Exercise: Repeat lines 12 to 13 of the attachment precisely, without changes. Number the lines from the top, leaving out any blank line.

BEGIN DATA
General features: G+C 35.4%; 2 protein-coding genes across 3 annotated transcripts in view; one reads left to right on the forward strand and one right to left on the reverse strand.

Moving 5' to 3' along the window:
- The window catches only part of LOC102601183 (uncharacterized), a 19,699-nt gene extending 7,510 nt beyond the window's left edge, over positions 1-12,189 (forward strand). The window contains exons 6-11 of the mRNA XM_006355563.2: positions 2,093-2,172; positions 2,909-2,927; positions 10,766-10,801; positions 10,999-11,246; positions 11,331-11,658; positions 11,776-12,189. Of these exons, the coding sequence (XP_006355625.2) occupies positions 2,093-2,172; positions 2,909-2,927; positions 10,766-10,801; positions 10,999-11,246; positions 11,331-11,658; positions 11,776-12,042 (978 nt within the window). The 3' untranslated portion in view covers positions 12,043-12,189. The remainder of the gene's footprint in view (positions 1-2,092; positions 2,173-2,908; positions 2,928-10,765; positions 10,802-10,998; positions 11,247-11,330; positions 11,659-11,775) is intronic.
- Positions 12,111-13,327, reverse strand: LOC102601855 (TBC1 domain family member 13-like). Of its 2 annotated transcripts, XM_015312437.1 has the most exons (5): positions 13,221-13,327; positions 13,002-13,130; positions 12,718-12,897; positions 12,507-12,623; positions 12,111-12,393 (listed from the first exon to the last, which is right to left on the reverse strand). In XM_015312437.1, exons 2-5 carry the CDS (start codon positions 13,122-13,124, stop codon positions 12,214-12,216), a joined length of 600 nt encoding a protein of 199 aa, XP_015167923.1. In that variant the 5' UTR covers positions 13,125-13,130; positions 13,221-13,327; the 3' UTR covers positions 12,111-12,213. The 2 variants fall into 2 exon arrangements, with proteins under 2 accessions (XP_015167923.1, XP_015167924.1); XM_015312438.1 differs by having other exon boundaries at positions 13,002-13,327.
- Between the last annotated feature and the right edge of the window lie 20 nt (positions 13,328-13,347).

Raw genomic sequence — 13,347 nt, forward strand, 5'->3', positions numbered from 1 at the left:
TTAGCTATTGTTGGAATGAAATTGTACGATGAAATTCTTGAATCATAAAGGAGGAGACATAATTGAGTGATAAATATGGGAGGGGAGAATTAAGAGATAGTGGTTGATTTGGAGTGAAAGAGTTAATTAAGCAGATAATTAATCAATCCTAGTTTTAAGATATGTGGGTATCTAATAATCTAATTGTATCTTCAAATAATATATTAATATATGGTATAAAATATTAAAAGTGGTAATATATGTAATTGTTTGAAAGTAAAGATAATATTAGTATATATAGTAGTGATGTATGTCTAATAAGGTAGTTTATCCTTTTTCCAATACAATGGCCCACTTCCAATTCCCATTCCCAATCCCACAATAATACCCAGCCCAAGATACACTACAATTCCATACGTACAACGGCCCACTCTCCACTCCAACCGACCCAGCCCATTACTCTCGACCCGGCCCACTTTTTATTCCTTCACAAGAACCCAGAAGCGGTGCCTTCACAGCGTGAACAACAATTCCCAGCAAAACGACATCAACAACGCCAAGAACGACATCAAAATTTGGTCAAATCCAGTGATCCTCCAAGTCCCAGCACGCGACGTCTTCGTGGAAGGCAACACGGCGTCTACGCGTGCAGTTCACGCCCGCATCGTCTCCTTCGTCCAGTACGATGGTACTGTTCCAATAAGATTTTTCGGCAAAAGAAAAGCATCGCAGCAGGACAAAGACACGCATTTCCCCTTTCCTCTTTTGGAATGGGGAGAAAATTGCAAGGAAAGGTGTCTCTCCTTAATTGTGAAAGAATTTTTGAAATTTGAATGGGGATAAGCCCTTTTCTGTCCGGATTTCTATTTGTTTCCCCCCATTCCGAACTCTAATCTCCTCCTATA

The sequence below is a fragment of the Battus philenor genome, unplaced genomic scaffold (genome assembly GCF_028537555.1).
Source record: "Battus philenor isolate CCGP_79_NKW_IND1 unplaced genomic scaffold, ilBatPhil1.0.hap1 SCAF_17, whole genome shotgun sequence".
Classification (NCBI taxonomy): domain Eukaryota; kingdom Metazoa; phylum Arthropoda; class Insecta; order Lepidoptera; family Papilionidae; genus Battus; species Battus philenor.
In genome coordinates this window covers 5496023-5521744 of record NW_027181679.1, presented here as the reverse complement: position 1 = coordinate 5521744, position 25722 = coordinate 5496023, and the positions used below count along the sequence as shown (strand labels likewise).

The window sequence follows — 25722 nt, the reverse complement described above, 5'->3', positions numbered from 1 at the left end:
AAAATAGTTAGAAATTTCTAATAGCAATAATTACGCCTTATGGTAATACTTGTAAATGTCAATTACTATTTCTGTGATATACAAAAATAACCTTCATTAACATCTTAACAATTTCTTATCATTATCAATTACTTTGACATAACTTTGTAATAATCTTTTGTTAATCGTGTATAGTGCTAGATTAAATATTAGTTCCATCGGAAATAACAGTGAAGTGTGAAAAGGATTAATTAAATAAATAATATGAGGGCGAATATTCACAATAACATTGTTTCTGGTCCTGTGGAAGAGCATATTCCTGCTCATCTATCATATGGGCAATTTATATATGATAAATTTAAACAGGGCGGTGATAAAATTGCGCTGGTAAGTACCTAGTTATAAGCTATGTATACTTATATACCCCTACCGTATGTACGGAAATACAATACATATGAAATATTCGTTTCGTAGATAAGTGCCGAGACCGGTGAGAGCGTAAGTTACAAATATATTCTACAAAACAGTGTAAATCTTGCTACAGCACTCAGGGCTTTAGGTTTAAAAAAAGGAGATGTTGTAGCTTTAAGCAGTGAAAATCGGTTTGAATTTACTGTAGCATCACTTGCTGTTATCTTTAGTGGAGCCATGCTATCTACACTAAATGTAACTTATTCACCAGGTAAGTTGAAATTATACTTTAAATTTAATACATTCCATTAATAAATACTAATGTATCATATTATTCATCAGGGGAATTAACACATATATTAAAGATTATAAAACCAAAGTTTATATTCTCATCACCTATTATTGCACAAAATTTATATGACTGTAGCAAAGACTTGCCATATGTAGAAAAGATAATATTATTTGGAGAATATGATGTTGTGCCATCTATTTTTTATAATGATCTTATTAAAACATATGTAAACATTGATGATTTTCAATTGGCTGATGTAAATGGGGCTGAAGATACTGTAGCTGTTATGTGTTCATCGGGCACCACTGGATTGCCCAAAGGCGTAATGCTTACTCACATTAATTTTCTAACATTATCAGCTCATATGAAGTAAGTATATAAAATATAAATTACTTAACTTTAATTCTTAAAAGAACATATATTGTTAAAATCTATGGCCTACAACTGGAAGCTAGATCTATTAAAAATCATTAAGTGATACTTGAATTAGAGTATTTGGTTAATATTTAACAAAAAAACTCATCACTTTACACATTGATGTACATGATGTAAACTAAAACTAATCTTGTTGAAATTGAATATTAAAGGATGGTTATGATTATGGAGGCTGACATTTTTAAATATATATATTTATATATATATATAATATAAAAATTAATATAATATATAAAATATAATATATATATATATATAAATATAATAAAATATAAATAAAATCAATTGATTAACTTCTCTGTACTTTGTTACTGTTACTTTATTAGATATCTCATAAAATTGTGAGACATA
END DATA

The window sequence follows — 25722 nt, the reverse complement described above, 5'->3', positions numbered from 1 at the left end:
AAAATAGTTAGAAATTTCTAATAGCAATAATTACGCCTTATGGTAATACTTGTAAATGTCAATTACTATTTCTGTGATATACAAAAATAACCTTCATTAACATCTTAACAATTTCTTATCATTATCAATTACTTTGACATAACTTTGTAATAATCTTTTGTTAATCGTGTATAGTGCTAGATTAAATATTAGTTCCATCGGAAATAACAGTGAAGTGTGAAAAGGATTAATTAAATAAATAATATGAGGGCGAATATTCACAATAACATTGTTTCTGGTCCTGTGGAAGAGCATATTCCTGCTCATCTATCATATGGGCAATTTATATATGATAAATTTAAACAGGGCGGTGATAAAATTGCGCTGGTAAGTACCTAGTTATAAGCTATGTATACTTATATACCCCTACCGTATGTACGGAAATACAATACATATGAAATATTCGTTTCGTAGATAAGTGCCGAGACCGGTGAGAGCGTAAGTTACAAATATATTCTACAAAACAGTGTAAATCTTGCTACAGCACTCAGGGCTTTAGGTTTAAAAAAAGGAGATGTTGTAGCTTTAAGCAGTGAAAATCGGTTTGAATTTACTGTAGCATCACTTGCTGTTATCTTTAGTGGAGCCATGCTATCTACACTAAATGTAACTTATTCACCAGGTAAGTTGAAATTATACTTTAAATTTAATACATTCCATTAATAAATACTAATGTATCATATTATTCATCAGGGGAATTAACACATATATTAAAGATTATAAAACCAAAGTTTATATTCTCATCACCTATTATTGCACAAAATTTATATGACTGTAGCAAAGACTTGCCATATGTAGAAAAGATAATATTATTTGGAGAATATGATGTTGTGCCATCTATTTTTTATAATGATCTTATTAAAACATATGTAAACATTGATGATTTTCAATTGGCTGATGTAAATGGGGCTGAAGATACTGTAGCTGTTATGTGTTCATCGGGCACCACTGGATTGCCCAAAGGCGTAATGCTTACTCACATTAATTTTCTAACATTATCAGCTCATATGAAGTAAGTATATAAAATATAAATTACTTAACTTTAATTCTTAAAAGAACATATATTGTTAAAATCTATGGCCTACAACTGGAAGCTAGATCTATTAAAAATCATTAAGTGATACTTGAATTAGAGTATTTGGTTAATATTTAACAAAAAAACTCATCACTTTACACATTGATGTACATGATGTAAACTAAAACTAATCTTGTTGAAATTGAATATTAAAGGATGGTTATGATTATGGAGGCTGACATTTTTAAATATATATATTTATATATATATATAATATAAAAATTAATATAATATATAAAATATAATATATATATATATATAAATATAATAAAATATAAATAAAATCAATTGATTAACTTCTCTGTACTTTGTTACTGTTACTTTATTAGATATCTCATAAAATTGTGAGACATA